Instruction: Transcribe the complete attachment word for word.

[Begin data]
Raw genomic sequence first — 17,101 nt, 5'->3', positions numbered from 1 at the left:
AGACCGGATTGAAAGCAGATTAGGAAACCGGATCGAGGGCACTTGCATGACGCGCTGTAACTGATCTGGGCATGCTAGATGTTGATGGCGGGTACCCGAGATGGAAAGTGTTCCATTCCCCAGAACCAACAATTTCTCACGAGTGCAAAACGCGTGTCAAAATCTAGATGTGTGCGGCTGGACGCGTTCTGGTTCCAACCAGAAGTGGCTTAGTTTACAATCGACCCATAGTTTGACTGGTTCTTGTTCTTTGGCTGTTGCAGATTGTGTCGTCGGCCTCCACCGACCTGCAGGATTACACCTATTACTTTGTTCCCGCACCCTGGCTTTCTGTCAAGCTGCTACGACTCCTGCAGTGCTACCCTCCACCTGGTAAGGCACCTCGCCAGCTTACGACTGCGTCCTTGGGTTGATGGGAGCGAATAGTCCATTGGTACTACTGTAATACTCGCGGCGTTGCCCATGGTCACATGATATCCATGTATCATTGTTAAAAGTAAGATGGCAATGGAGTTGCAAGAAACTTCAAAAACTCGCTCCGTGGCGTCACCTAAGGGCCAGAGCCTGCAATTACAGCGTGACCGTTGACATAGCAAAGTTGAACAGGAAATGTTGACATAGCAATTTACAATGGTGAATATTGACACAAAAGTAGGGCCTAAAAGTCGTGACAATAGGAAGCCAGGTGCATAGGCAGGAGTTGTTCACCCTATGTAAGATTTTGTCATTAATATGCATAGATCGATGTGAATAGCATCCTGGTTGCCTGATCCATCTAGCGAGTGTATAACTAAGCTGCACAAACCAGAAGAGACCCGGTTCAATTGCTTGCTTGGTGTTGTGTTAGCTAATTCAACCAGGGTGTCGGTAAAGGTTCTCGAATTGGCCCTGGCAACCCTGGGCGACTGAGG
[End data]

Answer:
Raw genomic sequence first — 17,101 nt, 5'->3', positions numbered from 1 at the left:
AGACCGGATTGAAAGCAGATTAGGAAACCGGATCGAGGGCACTTGCATGACGCGCTGTAACTGATCTGGGCATGCTAGATGTTGATGGCGGGTACCCGAGATGGAAAGTGTTCCATTCCCCAGAACCAACAATTTCTCACGAGTGCAAAACGCGTGTCAAAATCTAGATGTGTGCGGCTGGACGCGTTCTGGTTCCAACCAGAAGTGGCTTAGTTTACAATCGACCCATAGTTTGACTGGTTCTTGTTCTTTGGCTGTTGCAGATTGTGTCGTCGGCCTCCACCGACCTGCAGGATTACACCTATTACTTTGTTCCCGCACCCTGGCTTTCTGTCAAGCTGCTACGACTCCTGCAGTGCTACCCTCCACCTGGTAAGGCACCTCGCCAGCTTACGACTGCGTCCTTGGGTTGATGGGAGCGAATAGTCCATTGGTACTACTGTAATACTCGCGGCGTTGCCCATGGTCACATGATATCCATGTATCATTGTTAAAAGTAAGATGGCAATGGAGTTGCAAGAAACTTCAAAAACTCGCTCCGTGGCGTCACCTAAGGGCCAGAGCCTGCAATTACAGCGTGACCGTTGACATAGCAAAGTTGAACAGGAAATGTTGACATAGCAATTTACAATGGTGAATATTGACACAAAAGTAGGGCCTAAAAGTCGTGACAATAGGAAGCCAGGTGCATAGGCAGGAGTTGTTCACCCTATGTAAGATTTTGTCATTAATATGCATAGATCGATGTGAATAGCATCCTGGTTGCCTGATCCATCTAGCGAGTGTATAACTAAGCTGCACAAACCAGAAGAGACCCGGTTCAATTGCTTGCTTGGTGTTGTGTTAGCTAATTCAACCAGGGTGTCGGTAAAGGTTCTCGAATTGGCCCTGGCAACCCTGGGCGACTGAGG